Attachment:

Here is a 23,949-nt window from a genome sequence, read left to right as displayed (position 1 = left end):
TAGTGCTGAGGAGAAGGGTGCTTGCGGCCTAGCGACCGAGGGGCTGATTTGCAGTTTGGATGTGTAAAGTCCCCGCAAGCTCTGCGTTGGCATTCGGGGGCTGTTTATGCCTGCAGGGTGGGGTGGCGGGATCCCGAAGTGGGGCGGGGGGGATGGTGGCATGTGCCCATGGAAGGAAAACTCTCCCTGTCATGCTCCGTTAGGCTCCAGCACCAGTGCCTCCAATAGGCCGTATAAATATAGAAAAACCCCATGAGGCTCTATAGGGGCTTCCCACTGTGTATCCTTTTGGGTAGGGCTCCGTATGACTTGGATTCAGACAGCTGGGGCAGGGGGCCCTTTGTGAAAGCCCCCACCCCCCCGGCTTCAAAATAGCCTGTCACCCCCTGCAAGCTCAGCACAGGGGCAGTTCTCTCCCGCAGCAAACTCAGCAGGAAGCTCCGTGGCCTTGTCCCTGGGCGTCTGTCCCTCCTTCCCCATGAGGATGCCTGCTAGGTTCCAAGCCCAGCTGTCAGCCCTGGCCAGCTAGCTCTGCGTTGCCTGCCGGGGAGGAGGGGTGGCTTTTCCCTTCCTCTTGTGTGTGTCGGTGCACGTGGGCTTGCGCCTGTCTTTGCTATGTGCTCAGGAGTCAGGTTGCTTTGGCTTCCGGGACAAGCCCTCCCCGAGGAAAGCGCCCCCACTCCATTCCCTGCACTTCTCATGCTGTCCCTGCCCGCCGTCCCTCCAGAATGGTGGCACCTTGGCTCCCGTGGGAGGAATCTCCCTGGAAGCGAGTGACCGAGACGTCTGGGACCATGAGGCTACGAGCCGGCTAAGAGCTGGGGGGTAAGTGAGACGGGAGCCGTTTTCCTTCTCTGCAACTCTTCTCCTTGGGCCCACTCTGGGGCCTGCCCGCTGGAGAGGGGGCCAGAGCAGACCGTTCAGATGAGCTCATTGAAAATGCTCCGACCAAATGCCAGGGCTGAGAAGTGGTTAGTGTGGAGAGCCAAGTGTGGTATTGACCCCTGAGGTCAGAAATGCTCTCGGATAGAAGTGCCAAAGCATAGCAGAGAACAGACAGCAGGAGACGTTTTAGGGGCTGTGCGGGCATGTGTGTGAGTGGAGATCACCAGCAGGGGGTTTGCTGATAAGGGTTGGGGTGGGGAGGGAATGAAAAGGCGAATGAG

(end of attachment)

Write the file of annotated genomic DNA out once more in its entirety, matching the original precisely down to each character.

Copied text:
Here is a 23,949-nt window from a genome sequence, read left to right as displayed (position 1 = left end):
TAGTGCTGAGGAGAAGGGTGCTTGCGGCCTAGCGACCGAGGGGCTGATTTGCAGTTTGGATGTGTAAAGTCCCCGCAAGCTCTGCGTTGGCATTCGGGGGCTGTTTATGCCTGCAGGGTGGGGTGGCGGGATCCCGAAGTGGGGCGGGGGGGATGGTGGCATGTGCCCATGGAAGGAAAACTCTCCCTGTCATGCTCCGTTAGGCTCCAGCACCAGTGCCTCCAATAGGCCGTATAAATATAGAAAAACCCCATGAGGCTCTATAGGGGCTTCCCACTGTGTATCCTTTTGGGTAGGGCTCCGTATGACTTGGATTCAGACAGCTGGGGCAGGGGGCCCTTTGTGAAAGCCCCCACCCCCCCGGCTTCAAAATAGCCTGTCACCCCCTGCAAGCTCAGCACAGGGGCAGTTCTCTCCCGCAGCAAACTCAGCAGGAAGCTCCGTGGCCTTGTCCCTGGGCGTCTGTCCCTCCTTCCCCATGAGGATGCCTGCTAGGTTCCAAGCCCAGCTGTCAGCCCTGGCCAGCTAGCTCTGCGTTGCCTGCCGGGGAGGAGGGGTGGCTTTTCCCTTCCTCTTGTGTGTGTCGGTGCACGTGGGCTTGCGCCTGTCTTTGCTATGTGCTCAGGAGTCAGGTTGCTTTGGCTTCCGGGACAAGCCCTCCCCGAGGAAAGCGCCCCCACTCCATTCCCTGCACTTCTCATGCTGTCCCTGCCCGCCGTCCCTCCAGAATGGTGGCACCTTGGCTCCCGTGGGAGGAATCTCCCTGGAAGCGAGTGACCGAGACGTCTGGGACCATGAGGCTACGAGCCGGCTAAGAGCTGGGGGGTAAGTGAGACGGGAGCCGTTTTCCTTCTCTGCAACTCTTCTCCTTGGGCCCACTCTGGGGCCTGCCCGCTGGAGAGGGGGCCAGAGCAGACCGTTCAGATGAGCTCATTGAAAATGCTCCGACCAAATGCCAGGGCTGAGAAGTGGTTAGTGTGGAGAGCCAAGTGTGGTATTGACCCCTGAGGTCAGAAATGCTCTCGGATAGAAGTGCCAAAGCATAGCAGAGAACAGACAGCAGGAGACGTTTTAGGGGCTGTGCGGGCATGTGTGTGAGTGGAGATCACCAGCAGGGGGTTTGCTGATAAGGGTTGGGGTGGGGAGGGAATGAAAAGGCGAATGAG